Oklahoma state flag

The Sooner State requires that all motorists remain financially responsible while operating motor vehicles, meaning that vehicle owners must purchase car insurance that meets certain minimum standards or deposit a sum with the state to be used in the event of an accident.

Minimum Level of Protection

In 2005 the state government signed legislation into law requiring that all Oklahoma auto insurance policies in the state provide protection for at least up to the following dollar amounts:

  • $25,000 for bodily injury liability per person per accident
  • $50,000 total for bodily injury liability per accident
  • $25,000 for property damage liability per accident

If motorists elect to satisfy the financial responsibility law by depositing funds with the state, they must hand over $75,000.

Online Verification System

An online database matching Oklahoma drivers to their protection plans went live in 2009. The state legislature had initiated the building of the database around 2005 in an effort to combat the high rate of uninsured motorists.

The database makes it more difficult for vehicle owners to register uninsured vehicles, since DMV officials verify coverage through the database at the time of registration. Since November 2010, law enforcement officers are actually required access the database remotely to verify whether a driver pulled over for a moving violation has a proper insurance policy in place.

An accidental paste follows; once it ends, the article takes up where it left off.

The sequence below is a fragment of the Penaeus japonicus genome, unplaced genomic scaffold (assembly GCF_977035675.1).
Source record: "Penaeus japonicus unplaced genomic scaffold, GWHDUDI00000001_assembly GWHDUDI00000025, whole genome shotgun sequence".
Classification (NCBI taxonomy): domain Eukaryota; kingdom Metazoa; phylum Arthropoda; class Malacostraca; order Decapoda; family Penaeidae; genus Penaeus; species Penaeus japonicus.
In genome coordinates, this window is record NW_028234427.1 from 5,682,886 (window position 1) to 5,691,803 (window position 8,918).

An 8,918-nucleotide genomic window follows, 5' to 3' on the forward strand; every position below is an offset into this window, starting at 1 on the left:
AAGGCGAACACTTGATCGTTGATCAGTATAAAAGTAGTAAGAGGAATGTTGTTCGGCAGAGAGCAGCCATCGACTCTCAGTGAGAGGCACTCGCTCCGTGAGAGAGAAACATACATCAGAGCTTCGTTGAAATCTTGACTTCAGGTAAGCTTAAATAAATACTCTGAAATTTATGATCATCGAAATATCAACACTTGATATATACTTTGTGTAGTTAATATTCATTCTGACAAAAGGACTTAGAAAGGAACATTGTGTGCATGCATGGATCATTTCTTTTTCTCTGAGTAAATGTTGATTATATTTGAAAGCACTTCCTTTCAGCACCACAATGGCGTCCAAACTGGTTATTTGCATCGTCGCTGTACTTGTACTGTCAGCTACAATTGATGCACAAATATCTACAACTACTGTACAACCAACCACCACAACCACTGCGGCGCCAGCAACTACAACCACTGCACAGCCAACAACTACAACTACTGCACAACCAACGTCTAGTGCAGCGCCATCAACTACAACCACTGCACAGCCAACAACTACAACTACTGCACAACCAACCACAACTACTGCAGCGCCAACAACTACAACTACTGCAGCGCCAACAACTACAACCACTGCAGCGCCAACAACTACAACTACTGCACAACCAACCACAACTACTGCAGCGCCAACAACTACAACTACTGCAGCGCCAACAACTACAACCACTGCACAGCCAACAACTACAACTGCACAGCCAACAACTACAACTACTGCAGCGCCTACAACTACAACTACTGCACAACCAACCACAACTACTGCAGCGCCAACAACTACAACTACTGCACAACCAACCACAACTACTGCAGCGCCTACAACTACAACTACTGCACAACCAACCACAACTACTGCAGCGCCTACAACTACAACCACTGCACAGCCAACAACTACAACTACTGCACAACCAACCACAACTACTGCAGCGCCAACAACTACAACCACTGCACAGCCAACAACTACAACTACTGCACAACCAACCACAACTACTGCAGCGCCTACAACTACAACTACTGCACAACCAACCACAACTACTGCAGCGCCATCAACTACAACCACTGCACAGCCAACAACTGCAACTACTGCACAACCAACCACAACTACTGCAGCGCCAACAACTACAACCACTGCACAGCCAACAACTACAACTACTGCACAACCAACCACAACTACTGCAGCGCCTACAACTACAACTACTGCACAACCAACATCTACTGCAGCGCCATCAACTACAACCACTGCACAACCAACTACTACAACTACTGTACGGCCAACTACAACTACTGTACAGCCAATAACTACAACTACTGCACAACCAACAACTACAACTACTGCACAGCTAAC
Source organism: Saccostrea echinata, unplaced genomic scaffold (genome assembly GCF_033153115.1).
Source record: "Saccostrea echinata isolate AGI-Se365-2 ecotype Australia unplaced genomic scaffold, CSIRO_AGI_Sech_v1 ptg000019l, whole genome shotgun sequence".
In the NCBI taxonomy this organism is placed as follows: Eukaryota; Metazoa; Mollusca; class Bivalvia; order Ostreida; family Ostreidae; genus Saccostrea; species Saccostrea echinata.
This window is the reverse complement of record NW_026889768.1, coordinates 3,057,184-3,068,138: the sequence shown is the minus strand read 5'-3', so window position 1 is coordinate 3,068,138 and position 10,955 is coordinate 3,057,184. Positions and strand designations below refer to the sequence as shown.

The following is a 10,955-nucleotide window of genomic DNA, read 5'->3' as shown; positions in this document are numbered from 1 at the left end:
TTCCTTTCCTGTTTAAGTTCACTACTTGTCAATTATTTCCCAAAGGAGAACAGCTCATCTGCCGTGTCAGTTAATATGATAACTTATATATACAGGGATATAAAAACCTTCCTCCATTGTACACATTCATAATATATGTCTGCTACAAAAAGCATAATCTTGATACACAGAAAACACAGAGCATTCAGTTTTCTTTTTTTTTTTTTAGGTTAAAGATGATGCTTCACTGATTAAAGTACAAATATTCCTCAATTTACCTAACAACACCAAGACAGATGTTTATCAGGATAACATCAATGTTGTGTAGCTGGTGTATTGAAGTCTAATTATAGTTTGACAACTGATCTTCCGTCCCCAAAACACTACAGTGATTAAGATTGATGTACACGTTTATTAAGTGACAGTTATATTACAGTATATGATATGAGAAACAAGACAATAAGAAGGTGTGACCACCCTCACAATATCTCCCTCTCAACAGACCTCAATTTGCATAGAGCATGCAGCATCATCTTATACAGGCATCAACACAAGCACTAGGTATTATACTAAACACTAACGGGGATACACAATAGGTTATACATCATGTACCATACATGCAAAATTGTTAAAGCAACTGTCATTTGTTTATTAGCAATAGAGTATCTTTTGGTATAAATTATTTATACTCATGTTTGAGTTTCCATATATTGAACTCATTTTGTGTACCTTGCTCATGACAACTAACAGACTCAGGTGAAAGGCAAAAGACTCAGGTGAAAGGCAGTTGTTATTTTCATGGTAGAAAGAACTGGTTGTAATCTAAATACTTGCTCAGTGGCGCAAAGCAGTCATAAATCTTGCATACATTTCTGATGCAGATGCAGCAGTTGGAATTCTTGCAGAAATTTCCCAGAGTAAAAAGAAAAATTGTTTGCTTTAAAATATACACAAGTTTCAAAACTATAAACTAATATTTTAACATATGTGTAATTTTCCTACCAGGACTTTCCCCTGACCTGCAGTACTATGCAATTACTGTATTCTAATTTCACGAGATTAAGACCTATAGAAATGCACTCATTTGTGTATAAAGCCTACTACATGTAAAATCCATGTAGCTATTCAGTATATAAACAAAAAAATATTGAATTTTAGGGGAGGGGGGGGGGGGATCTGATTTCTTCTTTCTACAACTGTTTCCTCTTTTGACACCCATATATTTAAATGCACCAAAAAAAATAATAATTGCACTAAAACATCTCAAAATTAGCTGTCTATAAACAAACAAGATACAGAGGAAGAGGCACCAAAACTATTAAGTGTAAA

Penalties for Driving Uninsured

Despite the fact that Oklahomans are required to show proof of insurance when getting a license and registering a vehicle, it has been estimated that 1 in 4 drivers in the state are on the road without a policy. These drivers face a fine and other repercussions if they are cited for being financially irresponsible.

When caught uninsured, a driver will be fined $250 and have his or her license suspended until he or she has paid the fine and can show proof of coverage. And as of November 2010, law enforcement officers in the state who have issued a citation for driving uninsured are permitted to seize and tow the vehicle.

No Pay, No Play

In 2011, Oklahoma Gov. Mary Fallin signed a so-called "no pay, no play" law set to take effect that November limiting the recovery rights of motorists who are involved in serious accidents while uninsured.

Under the new law, motorists who are involved in an accident while having no coverage cannot successfully collect compensation for pain-and-suffering damages following a crash, even if the accident was not their fault. These individuals can still recover money from the other parties for their medical and auto-repair bills.

The law was passed with the intention of dissuading residents from getting behind the wheel without first purchasing insurance.